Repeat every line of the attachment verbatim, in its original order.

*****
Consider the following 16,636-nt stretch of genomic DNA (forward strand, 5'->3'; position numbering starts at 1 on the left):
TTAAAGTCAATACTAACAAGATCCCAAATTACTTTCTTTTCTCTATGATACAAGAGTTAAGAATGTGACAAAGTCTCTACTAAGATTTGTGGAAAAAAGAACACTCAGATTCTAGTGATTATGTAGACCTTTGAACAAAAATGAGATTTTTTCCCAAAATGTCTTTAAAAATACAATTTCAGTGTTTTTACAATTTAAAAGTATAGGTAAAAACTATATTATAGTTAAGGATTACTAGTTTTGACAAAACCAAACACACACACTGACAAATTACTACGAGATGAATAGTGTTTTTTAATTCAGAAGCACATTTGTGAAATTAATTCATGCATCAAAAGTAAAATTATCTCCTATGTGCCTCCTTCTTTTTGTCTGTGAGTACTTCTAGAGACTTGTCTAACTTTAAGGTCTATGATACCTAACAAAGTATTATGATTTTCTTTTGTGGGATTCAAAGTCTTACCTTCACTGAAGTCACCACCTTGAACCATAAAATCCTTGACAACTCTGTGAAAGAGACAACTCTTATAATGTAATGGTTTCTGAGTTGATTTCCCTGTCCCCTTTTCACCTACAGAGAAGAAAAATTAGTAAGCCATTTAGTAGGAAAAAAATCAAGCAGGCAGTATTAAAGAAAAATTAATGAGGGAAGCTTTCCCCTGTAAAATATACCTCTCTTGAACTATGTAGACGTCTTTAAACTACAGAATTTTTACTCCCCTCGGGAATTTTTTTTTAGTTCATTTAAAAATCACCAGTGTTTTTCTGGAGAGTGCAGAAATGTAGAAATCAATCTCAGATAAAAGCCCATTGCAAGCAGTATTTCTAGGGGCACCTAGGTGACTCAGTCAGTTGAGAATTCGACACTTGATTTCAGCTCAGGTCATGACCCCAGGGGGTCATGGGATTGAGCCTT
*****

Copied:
Consider the following 16,636-nt stretch of genomic DNA (forward strand, 5'->3'; position numbering starts at 1 on the left):
TTAAAGTCAATACTAACAAGATCCCAAATTACTTTCTTTTCTCTATGATACAAGAGTTAAGAATGTGACAAAGTCTCTACTAAGATTTGTGGAAAAAAGAACACTCAGATTCTAGTGATTATGTAGACCTTTGAACAAAAATGAGATTTTTTCCCAAAATGTCTTTAAAAATACAATTTCAGTGTTTTTACAATTTAAAAGTATAGGTAAAAACTATATTATAGTTAAGGATTACTAGTTTTGACAAAACCAAACACACACACTGACAAATTACTACGAGATGAATAGTGTTTTTTAATTCAGAAGCACATTTGTGAAATTAATTCATGCATCAAAAGTAAAATTATCTCCTATGTGCCTCCTTCTTTTTGTCTGTGAGTACTTCTAGAGACTTGTCTAACTTTAAGGTCTATGATACCTAACAAAGTATTATGATTTTCTTTTGTGGGATTCAAAGTCTTACCTTCACTGAAGTCACCACCTTGAACCATAAAATCCTTGACAACTCTGTGAAAGAGACAACTCTTATAATGTAATGGTTTCTGAGTTGATTTCCCTGTCCCCTTTTCACCTACAGAGAAGAAAAATTAGTAAGCCATTTAGTAGGAAAAAAATCAAGCAGGCAGTATTAAAGAAAAATTAATGAGGGAAGCTTTCCCCTGTAAAATATACCTCTCTTGAACTATGTAGACGTCTTTAAACTACAGAATTTTTACTCCCCTCGGGAATTTTTTTTTAGTTCATTTAAAAATCACCAGTGTTTTTCTGGAGAGTGCAGAAATGTAGAAATCAATCTCAGATAAAAGCCCATTGCAAGCAGTATTTCTAGGGGCACCTAGGTGACTCAGTCAGTTGAGAATTCGACACTTGATTTCAGCTCAGGTCATGACCCCAGGGGGTCATGGGATTGAGCCTT